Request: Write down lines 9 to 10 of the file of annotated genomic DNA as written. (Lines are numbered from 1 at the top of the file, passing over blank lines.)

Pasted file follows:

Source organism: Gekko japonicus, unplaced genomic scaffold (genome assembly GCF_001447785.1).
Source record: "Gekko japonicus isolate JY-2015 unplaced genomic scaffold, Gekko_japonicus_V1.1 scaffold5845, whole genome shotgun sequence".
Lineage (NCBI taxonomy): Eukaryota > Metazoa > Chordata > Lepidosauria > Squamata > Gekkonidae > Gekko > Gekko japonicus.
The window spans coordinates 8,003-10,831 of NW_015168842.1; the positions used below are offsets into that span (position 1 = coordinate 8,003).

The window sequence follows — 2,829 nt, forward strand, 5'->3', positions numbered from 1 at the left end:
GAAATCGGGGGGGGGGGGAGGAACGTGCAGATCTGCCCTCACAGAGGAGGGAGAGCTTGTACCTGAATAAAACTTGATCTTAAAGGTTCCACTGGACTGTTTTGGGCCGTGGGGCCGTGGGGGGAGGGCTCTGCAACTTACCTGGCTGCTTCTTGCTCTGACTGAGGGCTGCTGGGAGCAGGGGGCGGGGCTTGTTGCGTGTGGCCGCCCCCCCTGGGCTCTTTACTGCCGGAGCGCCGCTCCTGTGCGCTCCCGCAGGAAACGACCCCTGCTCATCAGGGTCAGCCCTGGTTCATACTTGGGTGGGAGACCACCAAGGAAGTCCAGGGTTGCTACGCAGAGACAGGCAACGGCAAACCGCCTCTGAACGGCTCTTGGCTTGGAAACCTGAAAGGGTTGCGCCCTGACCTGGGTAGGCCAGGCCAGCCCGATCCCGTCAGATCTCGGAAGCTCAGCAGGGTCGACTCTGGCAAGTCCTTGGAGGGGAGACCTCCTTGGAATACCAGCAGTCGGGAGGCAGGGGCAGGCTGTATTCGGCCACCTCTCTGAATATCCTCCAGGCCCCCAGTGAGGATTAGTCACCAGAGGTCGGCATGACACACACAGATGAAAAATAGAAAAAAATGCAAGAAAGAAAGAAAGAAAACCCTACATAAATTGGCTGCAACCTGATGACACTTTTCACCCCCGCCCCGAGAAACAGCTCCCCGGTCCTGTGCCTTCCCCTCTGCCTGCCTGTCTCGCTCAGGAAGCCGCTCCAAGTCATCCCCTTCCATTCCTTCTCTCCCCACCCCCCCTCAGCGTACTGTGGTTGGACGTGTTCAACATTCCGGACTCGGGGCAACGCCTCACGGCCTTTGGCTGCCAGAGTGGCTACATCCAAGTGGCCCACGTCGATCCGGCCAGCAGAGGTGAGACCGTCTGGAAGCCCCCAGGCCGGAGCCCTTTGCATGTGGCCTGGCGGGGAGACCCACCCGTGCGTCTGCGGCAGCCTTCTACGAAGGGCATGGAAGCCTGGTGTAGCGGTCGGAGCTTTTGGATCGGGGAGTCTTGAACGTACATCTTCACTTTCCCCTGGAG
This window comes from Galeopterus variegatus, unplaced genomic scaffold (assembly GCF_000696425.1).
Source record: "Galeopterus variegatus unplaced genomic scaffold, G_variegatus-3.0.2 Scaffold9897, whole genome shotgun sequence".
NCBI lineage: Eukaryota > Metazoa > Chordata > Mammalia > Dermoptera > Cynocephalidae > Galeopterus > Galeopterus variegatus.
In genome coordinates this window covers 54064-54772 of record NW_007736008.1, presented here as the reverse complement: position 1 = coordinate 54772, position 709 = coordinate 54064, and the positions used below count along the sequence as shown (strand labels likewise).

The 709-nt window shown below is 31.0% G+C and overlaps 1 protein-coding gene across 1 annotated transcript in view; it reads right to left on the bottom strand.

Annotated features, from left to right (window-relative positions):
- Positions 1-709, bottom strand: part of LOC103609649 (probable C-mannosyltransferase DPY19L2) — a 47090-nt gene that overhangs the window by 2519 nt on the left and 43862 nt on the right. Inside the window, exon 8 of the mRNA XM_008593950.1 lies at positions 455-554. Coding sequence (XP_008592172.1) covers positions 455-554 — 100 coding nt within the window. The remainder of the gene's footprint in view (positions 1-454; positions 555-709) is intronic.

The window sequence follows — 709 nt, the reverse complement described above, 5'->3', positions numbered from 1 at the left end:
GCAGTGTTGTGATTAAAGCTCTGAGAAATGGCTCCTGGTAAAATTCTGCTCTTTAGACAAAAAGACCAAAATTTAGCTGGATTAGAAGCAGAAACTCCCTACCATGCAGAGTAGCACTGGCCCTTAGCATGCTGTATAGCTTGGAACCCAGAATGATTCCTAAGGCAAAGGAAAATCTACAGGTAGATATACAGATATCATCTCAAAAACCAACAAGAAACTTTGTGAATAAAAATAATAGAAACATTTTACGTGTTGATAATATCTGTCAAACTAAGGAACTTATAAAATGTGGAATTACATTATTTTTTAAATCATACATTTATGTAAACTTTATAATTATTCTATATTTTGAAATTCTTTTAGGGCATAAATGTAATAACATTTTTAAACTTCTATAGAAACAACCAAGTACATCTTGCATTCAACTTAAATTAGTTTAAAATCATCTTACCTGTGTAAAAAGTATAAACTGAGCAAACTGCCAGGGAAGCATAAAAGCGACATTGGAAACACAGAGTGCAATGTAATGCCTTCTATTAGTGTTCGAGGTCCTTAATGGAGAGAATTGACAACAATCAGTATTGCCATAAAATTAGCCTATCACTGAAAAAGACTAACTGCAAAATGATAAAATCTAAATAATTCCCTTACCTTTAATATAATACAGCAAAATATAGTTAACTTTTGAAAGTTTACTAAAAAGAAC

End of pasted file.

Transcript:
NCBI lineage: Eukaryota > Metazoa > Chordata > Mammalia > Dermoptera > Cynocephalidae > Galeopterus > Galeopterus variegatus.
In genome coordinates this window covers 54064-54772 of record NW_007736008.1, presented here as the reverse complement: position 1 = coordinate 54772, position 709 = coordinate 54064, and the positions used below count along the sequence as shown (strand labels likewise).